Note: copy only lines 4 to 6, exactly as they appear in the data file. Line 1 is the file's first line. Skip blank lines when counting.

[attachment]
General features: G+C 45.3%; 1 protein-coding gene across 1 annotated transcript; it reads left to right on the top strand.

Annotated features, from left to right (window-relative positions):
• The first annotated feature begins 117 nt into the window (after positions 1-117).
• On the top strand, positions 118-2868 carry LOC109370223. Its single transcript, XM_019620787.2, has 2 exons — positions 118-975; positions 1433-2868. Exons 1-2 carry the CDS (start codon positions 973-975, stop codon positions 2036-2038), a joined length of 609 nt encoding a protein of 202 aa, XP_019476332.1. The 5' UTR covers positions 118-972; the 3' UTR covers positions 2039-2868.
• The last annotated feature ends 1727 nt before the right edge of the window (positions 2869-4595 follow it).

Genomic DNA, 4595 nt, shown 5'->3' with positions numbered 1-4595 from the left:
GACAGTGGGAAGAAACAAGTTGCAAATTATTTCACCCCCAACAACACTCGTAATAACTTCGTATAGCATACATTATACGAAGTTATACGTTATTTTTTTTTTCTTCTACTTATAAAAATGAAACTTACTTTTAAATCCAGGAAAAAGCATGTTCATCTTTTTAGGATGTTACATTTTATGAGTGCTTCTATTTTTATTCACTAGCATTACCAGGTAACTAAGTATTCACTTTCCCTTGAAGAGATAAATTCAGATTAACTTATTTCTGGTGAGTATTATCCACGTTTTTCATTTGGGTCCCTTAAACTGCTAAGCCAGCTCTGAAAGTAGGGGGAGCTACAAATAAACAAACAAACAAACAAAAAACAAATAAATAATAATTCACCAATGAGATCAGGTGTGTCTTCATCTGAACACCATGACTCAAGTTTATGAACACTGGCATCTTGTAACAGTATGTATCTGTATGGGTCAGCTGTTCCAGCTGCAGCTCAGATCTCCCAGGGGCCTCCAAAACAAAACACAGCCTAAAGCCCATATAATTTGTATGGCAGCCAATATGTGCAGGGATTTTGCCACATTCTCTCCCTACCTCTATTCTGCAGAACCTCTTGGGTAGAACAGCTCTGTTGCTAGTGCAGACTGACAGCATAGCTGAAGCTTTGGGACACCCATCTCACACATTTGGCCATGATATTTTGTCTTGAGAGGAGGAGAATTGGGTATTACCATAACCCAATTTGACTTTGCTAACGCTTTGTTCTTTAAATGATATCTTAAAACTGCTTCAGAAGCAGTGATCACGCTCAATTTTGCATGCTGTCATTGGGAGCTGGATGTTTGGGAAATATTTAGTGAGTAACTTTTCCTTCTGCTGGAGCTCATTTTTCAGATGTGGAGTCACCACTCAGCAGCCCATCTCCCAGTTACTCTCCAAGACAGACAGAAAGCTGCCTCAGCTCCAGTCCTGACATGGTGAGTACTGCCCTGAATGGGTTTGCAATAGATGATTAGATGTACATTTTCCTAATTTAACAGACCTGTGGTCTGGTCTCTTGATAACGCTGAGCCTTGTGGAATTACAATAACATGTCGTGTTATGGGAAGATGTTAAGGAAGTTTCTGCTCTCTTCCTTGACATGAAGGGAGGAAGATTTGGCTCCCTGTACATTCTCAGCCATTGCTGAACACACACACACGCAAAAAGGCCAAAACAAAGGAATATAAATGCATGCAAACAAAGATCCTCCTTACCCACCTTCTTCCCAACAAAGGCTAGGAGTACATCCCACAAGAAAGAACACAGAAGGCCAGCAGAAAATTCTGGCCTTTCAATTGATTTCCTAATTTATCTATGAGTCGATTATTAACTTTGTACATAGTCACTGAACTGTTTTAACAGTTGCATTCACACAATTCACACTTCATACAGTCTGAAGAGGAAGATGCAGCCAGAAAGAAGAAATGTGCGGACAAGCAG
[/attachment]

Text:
• On the top strand, positions 118-2868 carry LOC109370223. Its single transcript, XM_019620787.2, has 2 exons — positions 118-975; positions 1433-2868. Exons 1-2 carry the CDS (start codon positions 973-975, stop codon positions 2036-2038), a joined length of 609 nt encoding a protein of 202 aa, XP_019476332.1. The 5' UTR covers positions 118-972; the 3' UTR covers positions 2039-2868.
• The last annotated feature ends 1727 nt before the right edge of the window (positions 2869-4595 follow it).

Genomic DNA, 4595 nt, shown 5'->3' with positions numbered 1-4595 from the left: